A few days ago, Stevie D wondered if the Seattle Sounders and CenturyLink Field were getting closer to hosting a United States national team game. He has his reasons: some convoluted but positive words from general manager Adrian Hanauer; the sense that (sorry Portland!) Seattle is the best soccer city in the country; the general sentiment that CenturyLink deserves a game.
It seems that others agree. Seattle is “in the mix” for one of the five World Cup qualification matches during the upcoming Hexagonal.
Except that I’m not sure it is. “In the mix,” perhaps, but put it on the “doubtful” list. There are simply too many negatives: the distance, the turf, the weather, etc. Too many variables for a too important game.
Steve suggests that a Gold Cup game will find its way to Seattle, and I’m inclined to agree. But I think it will be more than that. I think it’s the Gold Cup semifinals. (They were both played in Houston’s Reliant Stadium in 2011.)
A couple months ago I attended a media summit in Portland featuring Hanauer and Timbers owner Merritt Paulson. The prospect of having the USMNT play in Seattle came up, and the Sounders GM addressed the problem. The gist of his remarks were something along the lines of “It’s really a pain to put in turf. We aren’t against hosting the team, but it’s not our highest priority and we’ll only do so if it makes financial sense.”
Hosting an early round game doesn’t make financial sense. Furthermore, playing an opening round game against an inferior opponent isn’t the best idea in a huge stadium, even one which boasts such an impressive and passionate fanbase. (See: 25,000 in Ford Field for U.S.-Canada in 2011.) The Gold Cup final will almost certainly be in the Rose Bowl, but it would be great to reward the people of the Pacific Northwest with the semifinals.
Bonus: it’s not that far a flight to Los Angeles for the last match.
That logic is infallible, right?
Zlatan Ibrahimovic has confirmed myriad reports he’s leaving Manchester United with a perfectly-Zlatan Instagram message.
Ibrahimovic is expected to join the LA Galaxy next week.
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The words aren’t too important, but Ibrahimovic posted an old graphic of him in Greek god garb, arm-wrestling a devil. So he’s got that going for him, which is nice.
The living Swedish legend, 36, has been limited to seven appearances, one start, and one goal in returning from a season-ending knee injury, but finishes his Manchester United tenure with an impressive 29 goals and 10 assists in 53 games (deduct the seven and one for peak impressiveness).
Gareth Bale has now unquestionably written his name into Wales history.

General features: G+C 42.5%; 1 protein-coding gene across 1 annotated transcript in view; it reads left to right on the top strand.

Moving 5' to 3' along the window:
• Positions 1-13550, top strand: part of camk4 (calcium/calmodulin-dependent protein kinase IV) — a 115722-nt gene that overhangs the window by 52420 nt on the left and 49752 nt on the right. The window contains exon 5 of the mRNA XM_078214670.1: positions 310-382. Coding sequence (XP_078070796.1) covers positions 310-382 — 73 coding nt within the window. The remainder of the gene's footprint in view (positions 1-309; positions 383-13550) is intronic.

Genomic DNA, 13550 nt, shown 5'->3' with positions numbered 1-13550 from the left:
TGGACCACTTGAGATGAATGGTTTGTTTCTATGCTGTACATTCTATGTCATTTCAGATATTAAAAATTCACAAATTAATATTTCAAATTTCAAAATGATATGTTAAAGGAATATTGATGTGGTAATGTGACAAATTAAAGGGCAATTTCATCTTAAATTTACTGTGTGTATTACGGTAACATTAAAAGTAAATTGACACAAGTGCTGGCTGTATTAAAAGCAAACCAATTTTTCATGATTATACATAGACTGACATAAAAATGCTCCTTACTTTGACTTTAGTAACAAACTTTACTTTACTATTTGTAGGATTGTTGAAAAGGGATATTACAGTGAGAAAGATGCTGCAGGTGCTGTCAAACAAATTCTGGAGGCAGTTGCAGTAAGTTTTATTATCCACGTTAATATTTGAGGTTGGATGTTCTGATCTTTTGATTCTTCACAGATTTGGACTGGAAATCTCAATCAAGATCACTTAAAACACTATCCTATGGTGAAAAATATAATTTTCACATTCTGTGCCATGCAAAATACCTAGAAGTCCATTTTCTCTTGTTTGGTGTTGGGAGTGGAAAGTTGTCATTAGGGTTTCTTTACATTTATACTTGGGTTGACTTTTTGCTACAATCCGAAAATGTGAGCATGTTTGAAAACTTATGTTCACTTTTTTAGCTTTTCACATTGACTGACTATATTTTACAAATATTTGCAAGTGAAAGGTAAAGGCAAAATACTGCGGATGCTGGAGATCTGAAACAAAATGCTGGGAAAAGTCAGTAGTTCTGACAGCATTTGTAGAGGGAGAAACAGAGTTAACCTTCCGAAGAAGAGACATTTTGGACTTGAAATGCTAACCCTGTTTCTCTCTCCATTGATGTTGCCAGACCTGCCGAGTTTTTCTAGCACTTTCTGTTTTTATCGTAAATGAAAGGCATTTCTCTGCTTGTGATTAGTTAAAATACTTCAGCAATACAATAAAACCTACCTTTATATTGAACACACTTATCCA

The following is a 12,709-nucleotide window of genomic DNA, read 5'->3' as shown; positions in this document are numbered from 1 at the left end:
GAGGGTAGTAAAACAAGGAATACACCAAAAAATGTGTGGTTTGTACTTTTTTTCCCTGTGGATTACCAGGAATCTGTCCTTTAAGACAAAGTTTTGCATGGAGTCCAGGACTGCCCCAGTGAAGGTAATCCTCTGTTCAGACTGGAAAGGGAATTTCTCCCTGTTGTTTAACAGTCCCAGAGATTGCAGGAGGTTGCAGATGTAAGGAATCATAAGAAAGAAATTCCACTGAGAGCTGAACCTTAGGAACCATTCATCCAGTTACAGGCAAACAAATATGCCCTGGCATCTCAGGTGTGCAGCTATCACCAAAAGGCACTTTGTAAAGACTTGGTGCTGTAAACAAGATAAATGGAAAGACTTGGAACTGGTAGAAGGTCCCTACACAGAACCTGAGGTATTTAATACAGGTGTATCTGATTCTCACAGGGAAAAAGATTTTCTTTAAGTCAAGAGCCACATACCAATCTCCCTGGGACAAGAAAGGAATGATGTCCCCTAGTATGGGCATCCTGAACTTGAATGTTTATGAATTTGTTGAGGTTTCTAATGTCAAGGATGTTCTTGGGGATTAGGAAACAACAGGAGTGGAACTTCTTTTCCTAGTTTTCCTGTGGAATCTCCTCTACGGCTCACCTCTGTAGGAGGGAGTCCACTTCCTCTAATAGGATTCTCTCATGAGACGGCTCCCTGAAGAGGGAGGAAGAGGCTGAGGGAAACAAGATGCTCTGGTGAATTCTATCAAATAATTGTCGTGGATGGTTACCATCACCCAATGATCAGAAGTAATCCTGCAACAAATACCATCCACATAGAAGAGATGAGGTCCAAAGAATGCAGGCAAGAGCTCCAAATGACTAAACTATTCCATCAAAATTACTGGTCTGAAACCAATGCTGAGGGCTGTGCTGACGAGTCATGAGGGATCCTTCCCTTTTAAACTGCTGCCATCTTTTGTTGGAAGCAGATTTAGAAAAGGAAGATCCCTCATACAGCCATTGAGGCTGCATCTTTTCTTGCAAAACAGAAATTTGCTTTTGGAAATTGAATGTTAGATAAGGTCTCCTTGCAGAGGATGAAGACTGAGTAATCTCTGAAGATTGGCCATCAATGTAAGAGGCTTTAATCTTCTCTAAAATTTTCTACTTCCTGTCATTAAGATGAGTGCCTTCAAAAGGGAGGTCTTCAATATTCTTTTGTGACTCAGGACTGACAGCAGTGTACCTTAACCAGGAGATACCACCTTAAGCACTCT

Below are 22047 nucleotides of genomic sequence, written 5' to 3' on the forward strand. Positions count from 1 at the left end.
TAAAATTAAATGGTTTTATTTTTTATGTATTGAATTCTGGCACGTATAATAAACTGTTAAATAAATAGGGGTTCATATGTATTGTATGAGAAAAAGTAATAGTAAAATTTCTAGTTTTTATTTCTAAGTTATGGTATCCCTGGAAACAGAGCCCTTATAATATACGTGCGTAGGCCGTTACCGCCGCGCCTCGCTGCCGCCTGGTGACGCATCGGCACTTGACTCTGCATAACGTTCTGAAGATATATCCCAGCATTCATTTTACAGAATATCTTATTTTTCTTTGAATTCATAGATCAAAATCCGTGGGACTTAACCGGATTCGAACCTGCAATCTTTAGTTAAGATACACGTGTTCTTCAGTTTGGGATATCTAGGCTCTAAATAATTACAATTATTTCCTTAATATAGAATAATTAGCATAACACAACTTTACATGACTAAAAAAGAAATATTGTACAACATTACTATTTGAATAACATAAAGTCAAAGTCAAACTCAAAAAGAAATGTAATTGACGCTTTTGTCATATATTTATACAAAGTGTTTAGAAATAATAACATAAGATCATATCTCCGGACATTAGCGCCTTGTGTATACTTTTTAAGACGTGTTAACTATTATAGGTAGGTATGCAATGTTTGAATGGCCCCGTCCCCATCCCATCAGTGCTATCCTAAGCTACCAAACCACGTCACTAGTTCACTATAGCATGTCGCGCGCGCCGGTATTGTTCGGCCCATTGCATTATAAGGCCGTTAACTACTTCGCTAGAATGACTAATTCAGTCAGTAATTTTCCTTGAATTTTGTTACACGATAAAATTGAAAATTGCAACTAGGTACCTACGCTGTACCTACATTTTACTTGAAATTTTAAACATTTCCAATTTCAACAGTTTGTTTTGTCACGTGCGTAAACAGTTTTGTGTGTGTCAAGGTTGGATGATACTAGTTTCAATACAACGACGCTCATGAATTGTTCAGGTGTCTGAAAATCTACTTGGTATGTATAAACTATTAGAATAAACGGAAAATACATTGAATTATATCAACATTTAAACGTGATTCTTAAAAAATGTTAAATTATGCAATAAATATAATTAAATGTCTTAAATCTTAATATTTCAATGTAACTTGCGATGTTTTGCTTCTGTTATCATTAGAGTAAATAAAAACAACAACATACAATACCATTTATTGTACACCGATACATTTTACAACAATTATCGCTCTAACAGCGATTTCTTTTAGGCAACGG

The 28-year-old Real Madrid scored a hat-trick for Wales in its 6-0 demolition of China, taking his overall tally to 29 goals, breaking Ian Rush’s record.
“It is right up there, maybe as the best,” Bale told reporters after the game. “I suppose when I was a little boy I never dreamed of being a record-breaker for Wales. It is a massive honor. I was not thinking about it, but now it has come it’s an incredible honor and one of the best things I’ve achieved in my career. On a personal note it’s great to break the record, but I could not have done it without my team-mates.”
Bale was unable to carry Wales to the 2018 World Cup, but he first became a National Team legend by helping take Wales to the Euro 2016 semifinals, scoring three goals along the way.
Here’s a look at Bale’s record-breaking goal.
In his ninth Major League Soccer season, Ike Opara has scored just a dozen regular season goals.
He’s known more for his physicality in the backline, for creating space for teammates on set pieces, or heading balls on to teammates with slightly more fleeter feet.
But in June 2017, it all came together for Opara in a magical moment, where he beat an offside trap from the LA Galaxy and scored an insane bicycle kick for Sporting Kansas City.
Now, to honor Opara’s ridiculous goal, Sporting KC has announced the first 10,000 fans through the gates at Children’s Mercy Park on March 31 will get a “Bike Ike” bobblehead, with him in flight kicking the ball towards goal over his shoulder.
You’ve gotta love the creativity and fun the Sporting KC marketing department is having. Hopefully, Opara can give the team another memorable goal in 2018.
Virgil Van Dijk has had a pretty decent last three months since moving to Liverpool, and the towering defender earned a new personal achievement on Thursday.
Van Dijk was named the newest captain of the Netherlands National Team, where he’ll play under former manager Ronald Koeman. Van Dijk’s first game as captain will be against the nation where he currently plies his trade, England, on Friday.
“I am very happy with it, it is a great honor to be the captain of your country,” van Dijk said at a pre-match press conference Thursday. “Everyone knows that Koeman gave me the chance at Southampton, I am very grateful to him. This is very special.”
Van Dijk’s commanding presence in the Liverpool backline and previous stops at Southampton and Celtic make him an obvious choice for captain, taking the place of the now-retired Arjen Robben. At just 26-years old, van Dijk could carry the armband for a half dozen years if he keeps up his strong form.